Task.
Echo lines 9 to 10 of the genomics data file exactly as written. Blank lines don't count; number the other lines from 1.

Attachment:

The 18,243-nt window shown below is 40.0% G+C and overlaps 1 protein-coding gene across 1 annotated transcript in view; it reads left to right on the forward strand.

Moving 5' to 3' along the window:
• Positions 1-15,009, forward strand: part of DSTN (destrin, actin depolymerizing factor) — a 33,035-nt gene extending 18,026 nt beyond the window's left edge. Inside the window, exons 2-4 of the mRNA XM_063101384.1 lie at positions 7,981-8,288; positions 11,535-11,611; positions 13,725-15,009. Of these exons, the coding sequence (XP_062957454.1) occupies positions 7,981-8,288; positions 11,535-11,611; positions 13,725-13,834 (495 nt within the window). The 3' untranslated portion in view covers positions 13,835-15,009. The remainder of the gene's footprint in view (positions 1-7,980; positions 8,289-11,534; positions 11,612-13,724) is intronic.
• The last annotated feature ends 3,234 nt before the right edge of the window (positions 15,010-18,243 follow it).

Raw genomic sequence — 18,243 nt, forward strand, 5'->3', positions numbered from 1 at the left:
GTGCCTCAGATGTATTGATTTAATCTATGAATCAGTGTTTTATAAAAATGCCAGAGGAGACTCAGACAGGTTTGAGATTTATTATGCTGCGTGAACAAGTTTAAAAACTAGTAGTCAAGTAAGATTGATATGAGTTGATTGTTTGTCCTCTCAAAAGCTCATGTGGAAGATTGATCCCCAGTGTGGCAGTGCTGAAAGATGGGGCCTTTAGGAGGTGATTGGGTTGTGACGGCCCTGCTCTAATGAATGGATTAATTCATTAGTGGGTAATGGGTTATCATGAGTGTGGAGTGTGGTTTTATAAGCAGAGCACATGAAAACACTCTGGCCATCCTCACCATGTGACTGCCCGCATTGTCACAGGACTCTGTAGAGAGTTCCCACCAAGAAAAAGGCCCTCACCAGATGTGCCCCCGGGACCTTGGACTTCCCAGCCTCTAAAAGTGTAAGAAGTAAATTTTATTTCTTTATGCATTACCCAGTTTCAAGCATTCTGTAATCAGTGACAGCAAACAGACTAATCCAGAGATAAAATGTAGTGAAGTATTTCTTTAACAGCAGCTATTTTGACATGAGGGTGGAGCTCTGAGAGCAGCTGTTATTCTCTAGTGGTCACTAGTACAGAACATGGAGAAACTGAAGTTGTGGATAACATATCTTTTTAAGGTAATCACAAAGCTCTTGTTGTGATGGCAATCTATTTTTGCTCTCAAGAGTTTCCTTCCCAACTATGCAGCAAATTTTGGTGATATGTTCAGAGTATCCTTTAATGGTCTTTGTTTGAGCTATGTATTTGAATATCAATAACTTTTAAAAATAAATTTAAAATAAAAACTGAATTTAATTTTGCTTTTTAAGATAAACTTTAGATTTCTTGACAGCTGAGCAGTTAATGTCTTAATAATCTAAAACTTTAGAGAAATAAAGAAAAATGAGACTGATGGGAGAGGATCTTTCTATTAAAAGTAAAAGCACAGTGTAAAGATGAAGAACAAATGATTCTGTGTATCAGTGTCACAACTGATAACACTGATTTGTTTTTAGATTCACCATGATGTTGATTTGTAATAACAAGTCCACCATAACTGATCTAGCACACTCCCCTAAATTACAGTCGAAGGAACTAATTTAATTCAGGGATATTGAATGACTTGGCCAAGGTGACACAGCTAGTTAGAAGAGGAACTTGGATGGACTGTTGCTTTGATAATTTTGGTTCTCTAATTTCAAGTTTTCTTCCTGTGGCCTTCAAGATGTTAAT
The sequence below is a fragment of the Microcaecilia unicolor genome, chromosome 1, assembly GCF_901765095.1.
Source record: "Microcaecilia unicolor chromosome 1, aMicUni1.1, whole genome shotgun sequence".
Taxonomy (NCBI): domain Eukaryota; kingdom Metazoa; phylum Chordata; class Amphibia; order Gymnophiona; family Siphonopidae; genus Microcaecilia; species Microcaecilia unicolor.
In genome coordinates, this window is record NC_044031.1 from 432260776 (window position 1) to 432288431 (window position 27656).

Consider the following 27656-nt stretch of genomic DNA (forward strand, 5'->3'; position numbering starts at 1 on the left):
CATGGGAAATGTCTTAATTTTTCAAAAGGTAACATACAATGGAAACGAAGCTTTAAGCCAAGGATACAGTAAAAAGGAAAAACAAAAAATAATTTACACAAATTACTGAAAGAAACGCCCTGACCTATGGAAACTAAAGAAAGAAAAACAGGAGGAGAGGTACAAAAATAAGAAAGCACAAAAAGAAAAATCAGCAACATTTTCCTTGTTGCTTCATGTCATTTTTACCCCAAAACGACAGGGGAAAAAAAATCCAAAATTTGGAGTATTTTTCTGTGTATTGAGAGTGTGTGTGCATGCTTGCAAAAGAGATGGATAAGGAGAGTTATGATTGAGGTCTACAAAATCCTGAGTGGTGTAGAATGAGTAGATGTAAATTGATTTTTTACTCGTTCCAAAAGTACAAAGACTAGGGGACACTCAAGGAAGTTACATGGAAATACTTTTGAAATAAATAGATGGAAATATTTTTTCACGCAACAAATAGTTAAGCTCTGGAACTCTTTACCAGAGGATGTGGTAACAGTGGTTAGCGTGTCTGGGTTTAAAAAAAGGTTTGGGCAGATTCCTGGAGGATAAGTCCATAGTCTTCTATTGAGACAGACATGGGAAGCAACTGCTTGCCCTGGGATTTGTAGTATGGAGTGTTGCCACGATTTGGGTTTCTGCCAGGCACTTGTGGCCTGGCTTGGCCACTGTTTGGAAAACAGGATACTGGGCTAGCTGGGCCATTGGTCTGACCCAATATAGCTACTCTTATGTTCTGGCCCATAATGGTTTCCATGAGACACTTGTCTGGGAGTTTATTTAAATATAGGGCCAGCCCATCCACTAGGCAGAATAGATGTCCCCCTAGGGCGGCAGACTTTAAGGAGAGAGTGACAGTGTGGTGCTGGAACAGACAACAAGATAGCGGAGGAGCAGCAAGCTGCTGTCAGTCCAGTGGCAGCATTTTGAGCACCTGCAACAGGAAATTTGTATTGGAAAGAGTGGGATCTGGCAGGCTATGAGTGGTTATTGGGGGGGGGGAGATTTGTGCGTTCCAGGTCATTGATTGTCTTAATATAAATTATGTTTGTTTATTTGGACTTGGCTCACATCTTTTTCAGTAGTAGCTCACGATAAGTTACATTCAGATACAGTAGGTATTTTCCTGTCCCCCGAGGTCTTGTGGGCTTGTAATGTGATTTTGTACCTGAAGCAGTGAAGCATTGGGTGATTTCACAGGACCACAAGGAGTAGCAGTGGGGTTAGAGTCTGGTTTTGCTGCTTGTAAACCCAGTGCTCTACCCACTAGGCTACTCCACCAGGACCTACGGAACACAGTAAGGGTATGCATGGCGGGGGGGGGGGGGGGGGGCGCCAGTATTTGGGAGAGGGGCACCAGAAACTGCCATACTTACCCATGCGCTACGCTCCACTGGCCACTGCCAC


Taxonomy (NCBI): domain Eukaryota; kingdom Metazoa; phylum Chordata; class Amphibia; order Gymnophiona; family Siphonopidae; genus Microcaecilia; species Microcaecilia unicolor.
In genome coordinates, this window is record NC_044031.1 from 432260776 (window position 1) to 432288431 (window position 27656).